Accept One Another

One of my Facebook friends posted this: “If you try to have a debate in FB, it leads to unfriending.” He later lamented the fact that the dispute was over college football. While I understand cutting ties with people who support certain teams, it’s not a healthy, biblical practice for maintaining relationships. Unfortunately, our fascination with “social media” may have led us to be less than sociable. The ease of posting our opinions seems to have led us to believe that our opinions are more important than our relationships, and many relationships have suffered.

We have to guard against this in the church. In Romans 15:7, Paul tells us, “Accept one another, then, just as Christ accepted you, in order to bring praise to God.” The context of the chapter seems to be about more than just differing opinions but about weaker versus more mature faith. While our squabbles are often over matters of opinion, the Roman church’s problems seem to have been about deeper spiritual matters.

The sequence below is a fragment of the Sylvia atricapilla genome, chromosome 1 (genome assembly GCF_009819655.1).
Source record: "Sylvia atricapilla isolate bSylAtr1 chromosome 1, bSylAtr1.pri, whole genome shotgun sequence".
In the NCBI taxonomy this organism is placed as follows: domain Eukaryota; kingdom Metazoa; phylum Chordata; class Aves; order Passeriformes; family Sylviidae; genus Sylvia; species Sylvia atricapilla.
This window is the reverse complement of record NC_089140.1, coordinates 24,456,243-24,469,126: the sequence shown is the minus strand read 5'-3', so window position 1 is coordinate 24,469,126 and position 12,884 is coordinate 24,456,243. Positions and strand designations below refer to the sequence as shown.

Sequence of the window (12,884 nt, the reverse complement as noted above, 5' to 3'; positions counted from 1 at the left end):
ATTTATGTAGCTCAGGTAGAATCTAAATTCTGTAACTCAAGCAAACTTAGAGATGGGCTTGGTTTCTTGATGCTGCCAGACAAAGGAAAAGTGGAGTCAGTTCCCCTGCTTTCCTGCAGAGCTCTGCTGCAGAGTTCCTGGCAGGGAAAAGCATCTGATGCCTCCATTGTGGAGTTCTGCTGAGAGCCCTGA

It’s interesting, then, that Paul reminds the church that those whose faith is stronger ought to bear with the “failings of the weak” (Romans 15:1). Of course, Paul isn’t suggesting that we accept sin; just a few verses later, in Romans 15:14, he tells them to instruct one another. However, Paul is clearly trying to bring together what seems to be a fairly diverse body of believers.

The church in Rome was comprised of both Jews and Gentiles, people who were rich, people who were poor, both slaves and free men. They were just as diverse as we are today, and Paul told them to “accept one another.” But it wasn’t in the sense that the world understands acceptance; Paul said to “accept one another… just as Christ accepted you.”

Remember, then, as you scan your Facebook newsfeed or as you interact with people with whom disagree about politics, sports, or any other hot-button issue, that “while we were still sinners, Christ died for us” (Romans 5:8). Don’t allow these disagreements to break your relationships. Better yet, take the opportunity to use your disagreements to show God’s forgiveness and love “in order to bring praise to God.”